The right to access dietary supplements
by Cameron Woodworth
This article was originally published in May 2005
- European Union Food Supplements Directive
- Codex guidelines for vitamin and mineral supplements
- Status of DSHEA legislation
- For more information
(May 2005) — One question people are asking PCC these days is whether recent events in Europe will affect the ability of consumers to buy supplements here in the United States. At this point, we don’t expect the U.S. government to restrict access to supplements. But we’re keeping an eye on the situation and will keep you posted as events warrant.
Why are some shoppers concerned? Because of several events on both the international level and here at home. There are rumors circulating on the Internet that over-the-counter vitamins, minerals and herbs will have greatly reduced potency and that thousands of supplements will not be available at all. Those rumors don’t appear likely to come true at this point.
“It’s not a clear and present danger right now. We do need to be concerned about what’s happening in Europe, but what’s going on over there isn’t necessarily going to affect us in the United States,” says Craig Winters, founding president of Citizens for Health. Winters’ non-profit was instrumental in the landmark battle 10 years ago to convince Congress to pass laws, such as the Dietary Supplement Health and Education Act (DSHEA), protecting consumer access to supplements. Here’s a brief look at the issues.
European Union Food Supplements Directive
For several months, it appeared that European consumers would have their access restricted to hundreds of supplements under the EU Food Supplements Directive, which was to take effect August 1. However, last month, a European judge declared illegal the plan to tighten European laws controlling the sale of vitamins and supplements.
Europeans working in the natural food industry consider the judge’s ruling a victory but are remaining cautious. The decision will be reviewed by the European Court of Justice, and it reverses decisions from lower courts 20 percent of the time, according to newspaper reports. A final decision is expected in June.
John McKee, manager of Hanover Health Foods in Edinburgh, Scotland, calls the directive a “dead duck” but warns: “People still should be wary because anything could happen, especially if political pressure is brought to bear on the European Court of Justice. But this is more hope than we have had for five years.”
The directive would prevent some 200 vitamins and minerals from being sold in Europe, according to Suzan Walter, president of the American Holistic Health Association. Some of the items not approved are pro-vitamin A carotenoids, chromium picolinate, and selenium yeast.
“While a supplement normally would need to be proved dangerous to be removed from public consumption, the directive works in the opposite way,” Walter says. “The supplement must be proved safe to get onto the ‘positive list’” in order to become available for EU consumers. It’s also very expensive, she says, to prove that vitamins or minerals are safe.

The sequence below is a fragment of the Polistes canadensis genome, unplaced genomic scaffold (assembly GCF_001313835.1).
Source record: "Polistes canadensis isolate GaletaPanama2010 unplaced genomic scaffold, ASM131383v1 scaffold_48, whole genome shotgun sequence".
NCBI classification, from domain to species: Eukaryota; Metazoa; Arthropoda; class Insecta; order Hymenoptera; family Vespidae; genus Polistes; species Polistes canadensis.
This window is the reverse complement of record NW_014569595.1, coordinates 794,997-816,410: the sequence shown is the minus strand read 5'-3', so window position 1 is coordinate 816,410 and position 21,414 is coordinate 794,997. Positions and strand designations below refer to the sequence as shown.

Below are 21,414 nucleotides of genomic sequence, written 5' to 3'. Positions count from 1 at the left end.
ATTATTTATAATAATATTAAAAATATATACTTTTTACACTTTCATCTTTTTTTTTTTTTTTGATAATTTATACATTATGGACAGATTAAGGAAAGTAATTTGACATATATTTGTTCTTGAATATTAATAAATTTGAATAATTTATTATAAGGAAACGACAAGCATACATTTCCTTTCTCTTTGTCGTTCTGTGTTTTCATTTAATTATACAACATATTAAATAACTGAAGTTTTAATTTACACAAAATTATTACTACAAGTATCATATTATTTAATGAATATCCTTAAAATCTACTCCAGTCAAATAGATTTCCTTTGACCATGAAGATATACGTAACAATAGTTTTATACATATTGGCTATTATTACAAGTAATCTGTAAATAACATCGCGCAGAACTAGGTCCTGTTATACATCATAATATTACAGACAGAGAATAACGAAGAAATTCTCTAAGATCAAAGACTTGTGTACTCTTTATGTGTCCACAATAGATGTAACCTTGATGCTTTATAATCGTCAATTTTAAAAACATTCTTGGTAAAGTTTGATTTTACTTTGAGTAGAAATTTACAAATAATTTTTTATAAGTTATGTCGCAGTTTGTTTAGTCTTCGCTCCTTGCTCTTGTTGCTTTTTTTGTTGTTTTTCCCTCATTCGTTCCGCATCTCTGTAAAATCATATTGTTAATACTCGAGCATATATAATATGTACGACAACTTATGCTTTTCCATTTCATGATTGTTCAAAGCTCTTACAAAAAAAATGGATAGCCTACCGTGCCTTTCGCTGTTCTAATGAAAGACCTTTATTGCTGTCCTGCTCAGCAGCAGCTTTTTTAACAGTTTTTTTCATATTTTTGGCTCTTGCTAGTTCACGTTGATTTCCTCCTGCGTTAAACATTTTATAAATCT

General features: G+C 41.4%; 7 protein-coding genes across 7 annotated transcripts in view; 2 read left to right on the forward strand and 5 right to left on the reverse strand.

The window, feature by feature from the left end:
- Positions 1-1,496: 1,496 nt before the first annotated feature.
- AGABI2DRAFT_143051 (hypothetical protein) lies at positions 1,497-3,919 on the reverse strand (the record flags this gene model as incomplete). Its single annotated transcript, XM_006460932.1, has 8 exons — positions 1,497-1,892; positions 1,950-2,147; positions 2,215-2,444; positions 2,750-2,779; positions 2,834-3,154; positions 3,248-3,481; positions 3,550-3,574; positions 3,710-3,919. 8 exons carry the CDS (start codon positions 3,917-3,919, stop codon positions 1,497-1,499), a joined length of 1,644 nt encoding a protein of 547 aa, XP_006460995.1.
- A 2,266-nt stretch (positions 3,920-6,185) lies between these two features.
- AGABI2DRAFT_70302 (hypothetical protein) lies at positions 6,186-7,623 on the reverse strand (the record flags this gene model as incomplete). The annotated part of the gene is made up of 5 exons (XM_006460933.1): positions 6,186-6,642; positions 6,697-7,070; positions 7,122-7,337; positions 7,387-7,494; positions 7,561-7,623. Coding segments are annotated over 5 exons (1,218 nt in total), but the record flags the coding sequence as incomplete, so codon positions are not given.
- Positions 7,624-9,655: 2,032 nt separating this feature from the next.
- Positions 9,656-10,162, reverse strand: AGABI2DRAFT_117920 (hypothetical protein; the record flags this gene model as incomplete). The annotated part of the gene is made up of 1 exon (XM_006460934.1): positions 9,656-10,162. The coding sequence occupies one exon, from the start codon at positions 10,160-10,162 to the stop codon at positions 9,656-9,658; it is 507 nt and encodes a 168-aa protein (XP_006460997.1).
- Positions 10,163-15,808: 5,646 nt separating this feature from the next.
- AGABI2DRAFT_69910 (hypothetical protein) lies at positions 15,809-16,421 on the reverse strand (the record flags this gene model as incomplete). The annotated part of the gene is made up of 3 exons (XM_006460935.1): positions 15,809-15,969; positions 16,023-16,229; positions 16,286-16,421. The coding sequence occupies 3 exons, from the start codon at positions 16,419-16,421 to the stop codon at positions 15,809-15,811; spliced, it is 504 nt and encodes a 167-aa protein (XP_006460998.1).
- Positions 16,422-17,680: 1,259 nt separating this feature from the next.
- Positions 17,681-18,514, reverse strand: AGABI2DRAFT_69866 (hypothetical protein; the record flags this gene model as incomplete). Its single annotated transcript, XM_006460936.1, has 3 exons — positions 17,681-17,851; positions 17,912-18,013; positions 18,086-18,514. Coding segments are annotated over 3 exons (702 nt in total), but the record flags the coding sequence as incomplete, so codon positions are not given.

Europeans are concerned about these new rules, but how will we be affected here? U.S. supplement manufacturers may have to alter their formulas to sell to Europe. It’s also possible, though some say unlikely, that the EU directive will influence the World Trade Organization to rule against the United States should trading conflicts arise over supplements.
Codex guidelines for vitamin and mineral supplements
The EU’s actions have a strong influence on the decisions of the Codex Alimentarius Commission (CAC), created in 1962 by the United Nations. The CAC is charged with establishing international guidelines on food law, including supplements, and it has drawn up new, non-binding guidelines expected to be finalized in July that may have an impact on supplements.
Walter says one of the biggest concerns about the proposed guidelines is the vague manner in which maximum amounts of vitamins and minerals allowable in supplement products will be determined. Some consumers are worried that the upper limits will be set too low. The upshot is that consumers might need to take a handful of low-dosage capsules instead of one convenient high-dosage capsule.
Winters says the Codex guidelines are not mandatory and will not trump U.S. laws designed to protect our access to supplements. Attorneys for the National Nutritional Foods Association say “the guidelines will not have any practical impact on sales of dietary supplements in the United States, either by suppliers or retailers.”
Status of DSHEA legislation
The Dietary Supplement Health and Education Act of 1994 (DSHEA) was a key piece of legislation that protects our access to supplements. According to Walter, there were several bills introduced last year that could have reversed some of the DSHEA protections. None of the measures were enacted into law last year, but they could be reintroduced this spring.
One of the more controversial measures was the Dietary Supplement Access and Awareness Act, which would grant the Food and Drug Administration the same authority to regulate supplements that it has to regulate over-the-counter drugs. “Opponents are concerned,” says Walter, “that this is working toward the day when you need a doctor’s prescription to get vitamin and mineral supplements.”
But Winters says that key Sens. Orrin Hatch and Tom Harkin are working on measures that would support and strengthen the DSHEA.
The NNFA will continue to lobby for DSHEA-type protections in the international arena and Winters says we should do what we can to support European activists in efforts to improve their access to supplements. He adds that the “very active and educated consumer base” in the United States will help us maintain our access to supplements here.